Native American Smoking Herbs
Answered by: Conrad Richter
Question from: [No Name Given]
Posted on: July 27, 1998

I’m very interested in what herbs the Native Americans smoked. I was told it was Bearberry, Lobelia and Mugwort. Can you help me ?

Bearberry, also know as Uva Ursi or by its scientific name, Arctostaphylos uva-ursi, was used in smoking mixtures. The leaves would be dried and smoked like tobacco by itself or mixed with true tobacco (Nicotiana tabacum) or other herbs. According to Daniel Moerman’s "Medicinal Plants of Native America", the following native Indian groups smoked bearberry leaves: the Blackfoot, Cheyenne, Chippewa, Keresan, Kwakiuti, Montana, Navaho, Ojibwa, Pawnee and Thompson Indians. Some smoked the leaves for ceremonial purposes, while others smoked them to relieve headache (Chippewa) and others for the leaves’ intoxicating or narcotic effects (Ojibwa, Kwakiutl). In some cases the leaves were dried and powdered and in others they were dried and toasted on a fire before use. According to Joseph Meyer in his book, "The Herbalist", the Potawotomi mixed bearberry leaves with their tobacco to give a milder smoke.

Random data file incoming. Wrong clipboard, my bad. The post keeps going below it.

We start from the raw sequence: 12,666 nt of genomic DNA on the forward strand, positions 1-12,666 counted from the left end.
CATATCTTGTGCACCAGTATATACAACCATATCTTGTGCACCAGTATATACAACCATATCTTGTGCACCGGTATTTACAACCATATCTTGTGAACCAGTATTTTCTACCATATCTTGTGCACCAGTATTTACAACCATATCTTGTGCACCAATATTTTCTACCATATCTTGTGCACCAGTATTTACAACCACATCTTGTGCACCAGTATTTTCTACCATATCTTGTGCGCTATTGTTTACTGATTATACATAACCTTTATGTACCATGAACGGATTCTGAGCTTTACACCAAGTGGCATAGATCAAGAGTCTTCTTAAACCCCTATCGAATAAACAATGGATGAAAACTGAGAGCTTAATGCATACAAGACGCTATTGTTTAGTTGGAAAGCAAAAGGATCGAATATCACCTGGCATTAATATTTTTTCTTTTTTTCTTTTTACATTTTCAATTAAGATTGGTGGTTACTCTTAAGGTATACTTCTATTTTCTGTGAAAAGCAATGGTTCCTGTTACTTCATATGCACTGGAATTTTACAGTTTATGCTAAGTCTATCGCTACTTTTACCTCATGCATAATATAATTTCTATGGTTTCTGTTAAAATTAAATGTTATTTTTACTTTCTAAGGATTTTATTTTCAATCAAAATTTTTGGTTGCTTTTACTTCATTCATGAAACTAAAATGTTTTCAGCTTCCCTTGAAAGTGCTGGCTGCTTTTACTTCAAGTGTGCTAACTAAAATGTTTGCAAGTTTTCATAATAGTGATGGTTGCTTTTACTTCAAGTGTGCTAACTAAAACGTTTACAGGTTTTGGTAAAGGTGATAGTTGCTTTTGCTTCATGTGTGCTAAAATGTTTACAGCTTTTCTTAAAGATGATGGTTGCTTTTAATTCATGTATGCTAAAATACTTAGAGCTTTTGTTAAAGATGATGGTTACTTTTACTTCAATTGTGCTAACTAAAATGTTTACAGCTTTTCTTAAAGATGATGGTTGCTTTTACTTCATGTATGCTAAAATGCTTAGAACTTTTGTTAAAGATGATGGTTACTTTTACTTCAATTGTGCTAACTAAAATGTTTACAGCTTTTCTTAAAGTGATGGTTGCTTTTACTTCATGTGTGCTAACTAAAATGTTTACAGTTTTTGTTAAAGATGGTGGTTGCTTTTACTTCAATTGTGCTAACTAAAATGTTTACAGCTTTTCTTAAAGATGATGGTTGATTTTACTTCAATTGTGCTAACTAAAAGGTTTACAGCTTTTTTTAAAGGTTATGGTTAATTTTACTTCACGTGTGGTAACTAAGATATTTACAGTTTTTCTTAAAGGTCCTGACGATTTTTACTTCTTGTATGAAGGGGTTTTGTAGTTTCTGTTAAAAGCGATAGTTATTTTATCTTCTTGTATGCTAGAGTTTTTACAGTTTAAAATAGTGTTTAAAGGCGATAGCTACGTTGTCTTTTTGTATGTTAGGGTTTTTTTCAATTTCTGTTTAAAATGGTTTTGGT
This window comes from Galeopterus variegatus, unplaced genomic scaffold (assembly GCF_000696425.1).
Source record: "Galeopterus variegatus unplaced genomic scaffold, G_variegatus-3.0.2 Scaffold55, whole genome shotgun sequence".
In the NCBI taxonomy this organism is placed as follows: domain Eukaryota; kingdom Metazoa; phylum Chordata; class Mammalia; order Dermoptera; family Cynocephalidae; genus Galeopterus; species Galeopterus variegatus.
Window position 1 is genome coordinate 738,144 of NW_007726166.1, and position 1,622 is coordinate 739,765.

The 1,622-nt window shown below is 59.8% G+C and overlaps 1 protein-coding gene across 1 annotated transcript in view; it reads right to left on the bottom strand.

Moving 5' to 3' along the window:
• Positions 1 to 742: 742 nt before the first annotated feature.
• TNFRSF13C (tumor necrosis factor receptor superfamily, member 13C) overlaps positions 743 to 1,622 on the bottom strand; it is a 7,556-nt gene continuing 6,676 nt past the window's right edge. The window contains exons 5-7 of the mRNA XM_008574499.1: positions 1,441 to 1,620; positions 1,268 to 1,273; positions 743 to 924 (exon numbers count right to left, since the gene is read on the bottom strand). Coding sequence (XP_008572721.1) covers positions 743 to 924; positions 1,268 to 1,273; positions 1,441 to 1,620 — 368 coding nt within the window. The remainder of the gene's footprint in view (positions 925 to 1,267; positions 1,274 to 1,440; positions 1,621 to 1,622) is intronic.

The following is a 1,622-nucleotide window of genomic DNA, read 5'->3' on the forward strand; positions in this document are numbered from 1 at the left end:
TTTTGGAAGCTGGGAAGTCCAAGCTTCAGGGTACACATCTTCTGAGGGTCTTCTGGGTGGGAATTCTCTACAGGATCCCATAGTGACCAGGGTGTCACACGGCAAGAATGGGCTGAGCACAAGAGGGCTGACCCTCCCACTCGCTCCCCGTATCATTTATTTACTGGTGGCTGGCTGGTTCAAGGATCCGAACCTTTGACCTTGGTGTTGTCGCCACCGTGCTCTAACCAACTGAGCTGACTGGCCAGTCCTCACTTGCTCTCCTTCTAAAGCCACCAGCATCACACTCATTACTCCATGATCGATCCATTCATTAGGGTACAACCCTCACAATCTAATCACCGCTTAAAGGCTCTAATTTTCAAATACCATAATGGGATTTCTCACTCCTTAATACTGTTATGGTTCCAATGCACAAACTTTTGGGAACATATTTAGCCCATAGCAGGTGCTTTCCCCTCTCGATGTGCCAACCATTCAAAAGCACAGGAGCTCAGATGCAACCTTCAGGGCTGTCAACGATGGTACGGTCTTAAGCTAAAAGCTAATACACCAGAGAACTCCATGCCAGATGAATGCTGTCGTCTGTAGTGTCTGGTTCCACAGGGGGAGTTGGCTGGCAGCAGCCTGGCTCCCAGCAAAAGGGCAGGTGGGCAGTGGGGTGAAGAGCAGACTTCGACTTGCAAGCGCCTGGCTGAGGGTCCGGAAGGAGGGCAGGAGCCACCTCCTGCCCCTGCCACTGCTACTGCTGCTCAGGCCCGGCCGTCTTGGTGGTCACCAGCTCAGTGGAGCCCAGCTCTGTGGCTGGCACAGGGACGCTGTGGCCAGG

Lobelia (Lobelia inflata) is also known as "Indian tobacco" because it was smoked like tobacco. The Cherokee used it, interestingly, to break the tobacco habit. It was also used in religious ceremonies by the Crow.

By "mugwort" you are probably referring to the many Artemisias that have been used by native Indians. Which species were used for smoking and smudging herb in ceremonies is not clear but several have been suggested, including the Silver King wormwood (Artemisia ludoviciana) which we carry. This plant is often called "prairie sage" or "western mugwort". There is no question that this plant was important to native Indians because there are dozens of references to traditional uses, everything from skin and stomach ailments to bad dreams, distemper, the flu.

Other smoking herbs used by native Indians are corn silk (used as a filler with other smoking botanicals), sumac leaves (picked in the fall when they turn red), and yerba santa.

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